In the late nineteenth and early twentieth century, Canada’s railway companies built grand hotels along the routes of the country’s burgeoning rail network. Many of these hotels were built in French château- and Scottish baronial-inspired styles, rich in dormers, towers and turrets.
When air travel started to compete with the railways in the second half of the twentieth century, many of the hotels struggled. Some were closed and torn down. The ones that survived are now national landmarks.
Let us take you on a tour of the grandest of Canada’s railway hotels. Continue reading “The Grandest of Canada’s Railway Hotels”
Nicole Cardiff’s is a world of steampunk adventure: archeologists exploring ancient ruins, adventurers in a dragon-infested lost world, sky pirates and — of course — robots. Continue reading “The Art of Nicole Cardiff”
Raphael Lacoste has provided (concept) art for many works of fiction that will be familiar to ‘punk genre enthusiasts, from the 2008 movie adaption of Jules Verne’s Journey to the Center of the Earth to Paolo Bacigalupi’s 2009 biopunk novel The Windup Girl to the cyberpunk-ish sci-fi Jupiter Ascending (2015, our review here). Continue reading “The Art of Raphael Lacoste”
You seldom see dark steampunk anymore. Maybe the people who like that sort of thing have moved on to dieselpunk? It makes Aurélien Police’s work stand out, though. The artist, also known as “Sigu”, has been creating steampunk art with Gothic and post-apocalyptic influences for more than a decade. Continue reading “The Art of Aurélien Police”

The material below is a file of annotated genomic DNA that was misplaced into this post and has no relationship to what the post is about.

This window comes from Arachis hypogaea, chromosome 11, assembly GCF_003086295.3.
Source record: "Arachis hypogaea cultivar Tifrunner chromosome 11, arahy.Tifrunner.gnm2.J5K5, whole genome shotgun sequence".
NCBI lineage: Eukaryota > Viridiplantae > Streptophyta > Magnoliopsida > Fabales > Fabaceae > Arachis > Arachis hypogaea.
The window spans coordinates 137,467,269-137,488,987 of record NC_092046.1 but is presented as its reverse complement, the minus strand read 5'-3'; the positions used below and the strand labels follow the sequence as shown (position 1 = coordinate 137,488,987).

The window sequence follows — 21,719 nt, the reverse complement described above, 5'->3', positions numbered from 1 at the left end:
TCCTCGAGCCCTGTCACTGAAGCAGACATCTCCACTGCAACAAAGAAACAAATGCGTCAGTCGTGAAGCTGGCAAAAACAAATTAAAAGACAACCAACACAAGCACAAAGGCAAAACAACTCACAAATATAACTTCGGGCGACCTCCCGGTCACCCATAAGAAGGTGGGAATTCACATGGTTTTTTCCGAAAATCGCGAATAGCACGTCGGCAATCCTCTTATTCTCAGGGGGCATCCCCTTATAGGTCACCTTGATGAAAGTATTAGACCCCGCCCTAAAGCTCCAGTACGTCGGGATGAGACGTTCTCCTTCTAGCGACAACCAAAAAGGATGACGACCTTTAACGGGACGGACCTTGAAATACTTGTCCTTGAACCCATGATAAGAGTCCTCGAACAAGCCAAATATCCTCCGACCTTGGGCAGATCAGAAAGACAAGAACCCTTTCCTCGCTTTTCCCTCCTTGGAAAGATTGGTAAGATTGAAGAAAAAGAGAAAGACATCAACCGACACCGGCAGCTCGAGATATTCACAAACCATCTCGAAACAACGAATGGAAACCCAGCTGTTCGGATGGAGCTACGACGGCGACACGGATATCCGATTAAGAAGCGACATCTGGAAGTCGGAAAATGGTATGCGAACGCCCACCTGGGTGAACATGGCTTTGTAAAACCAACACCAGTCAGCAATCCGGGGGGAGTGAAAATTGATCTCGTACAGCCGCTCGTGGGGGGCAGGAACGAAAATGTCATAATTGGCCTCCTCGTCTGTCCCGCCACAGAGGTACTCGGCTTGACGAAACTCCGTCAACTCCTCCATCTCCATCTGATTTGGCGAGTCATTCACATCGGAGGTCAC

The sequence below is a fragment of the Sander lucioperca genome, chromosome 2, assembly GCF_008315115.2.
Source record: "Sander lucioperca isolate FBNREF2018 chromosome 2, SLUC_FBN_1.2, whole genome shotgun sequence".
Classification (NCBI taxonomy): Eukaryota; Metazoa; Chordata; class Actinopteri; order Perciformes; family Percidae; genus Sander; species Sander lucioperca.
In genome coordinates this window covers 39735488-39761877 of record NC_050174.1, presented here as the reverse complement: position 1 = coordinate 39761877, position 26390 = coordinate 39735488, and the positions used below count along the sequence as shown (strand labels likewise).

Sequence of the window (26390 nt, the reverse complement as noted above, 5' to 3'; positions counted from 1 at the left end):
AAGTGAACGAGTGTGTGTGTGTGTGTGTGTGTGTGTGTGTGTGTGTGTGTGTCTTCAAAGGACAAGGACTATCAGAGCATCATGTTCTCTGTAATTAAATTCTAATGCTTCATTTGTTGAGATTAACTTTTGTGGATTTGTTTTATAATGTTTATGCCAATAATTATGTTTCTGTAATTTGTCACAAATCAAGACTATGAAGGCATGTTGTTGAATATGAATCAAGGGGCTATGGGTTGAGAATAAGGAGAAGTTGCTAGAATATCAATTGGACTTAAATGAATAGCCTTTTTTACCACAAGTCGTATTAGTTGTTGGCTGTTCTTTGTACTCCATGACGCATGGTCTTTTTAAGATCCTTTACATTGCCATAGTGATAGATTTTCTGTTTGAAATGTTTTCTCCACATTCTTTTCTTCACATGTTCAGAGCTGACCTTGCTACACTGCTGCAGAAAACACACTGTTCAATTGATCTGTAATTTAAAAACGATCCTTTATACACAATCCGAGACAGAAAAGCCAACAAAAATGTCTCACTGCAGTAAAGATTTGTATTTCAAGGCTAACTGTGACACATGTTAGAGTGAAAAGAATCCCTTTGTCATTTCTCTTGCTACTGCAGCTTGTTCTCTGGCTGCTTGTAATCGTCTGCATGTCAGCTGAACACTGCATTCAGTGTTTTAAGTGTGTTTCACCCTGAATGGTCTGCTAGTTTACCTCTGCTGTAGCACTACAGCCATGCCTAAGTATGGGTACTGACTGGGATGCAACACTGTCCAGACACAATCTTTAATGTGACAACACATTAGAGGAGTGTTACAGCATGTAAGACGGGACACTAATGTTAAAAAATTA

Zack Snyder’s 2011 movie Sucker Punch is a bit of a mess (read our review here), but it has a very cool steampunk World War I scene in it, full of biplanes, zeppelins and undead German soldiers. You can watch parts of it on YouTube. Continue reading “Sucker Punch Concept Art”
Pete Amachree’s are some of the best steam- and dieselpunk cityscapes you will find. In one, we see a busy Victorian-era town square with a monument to the Battle for Phobos (one of Mars’ two moons). In another, a mix of Flatiron Building and Times Square with an elevated railway thrown in. Imagine the stories that could take place here! Continue reading “The Art of Pete Amachree”
Egle “Cathy” Zioma is a Lithuanian artist who has done a few steampunk works, including the cover illustration for the first steampunk novel published in the Baltic state: Andrius Tapinas’ Hour of the Wolf. Continue reading “The Art of Egle Zioma”
Ignacio Bazán Lazcano is an Argentinian artist, whose work includes Weird War and Weird West scenarios. Continue reading “The Art of Ignacio Bazán Lazcano”
Sebastien Hue is a versatile digital artist from France. Most of his work is science-fiction, but a few pieces have steam- and dieselpunk influences, including a city with flying mechanical whales! Continue reading “The Art of Sebastien Hue”
Cities lost to time and half-remembered civilizations, discovered deep in the mountains of the Himalayas, the Amazonian rainforest or at the bottom of the sea, are a familiar trope in steam- and dieselpunk fiction.
Drawing on the expeditions of Percy H. Fawcett and Heinrich Schliemann, the writings of James Churchward and Theodore Illion and the esotericism of Helena Blavatsky, W. Scott-Elliot and Rudolph Steiner, both genres exploit the half-real and fully imagined tales of ancient races that supposedly roamed the Earth millennia ago. Continue reading “Lost Cities and Civilizations”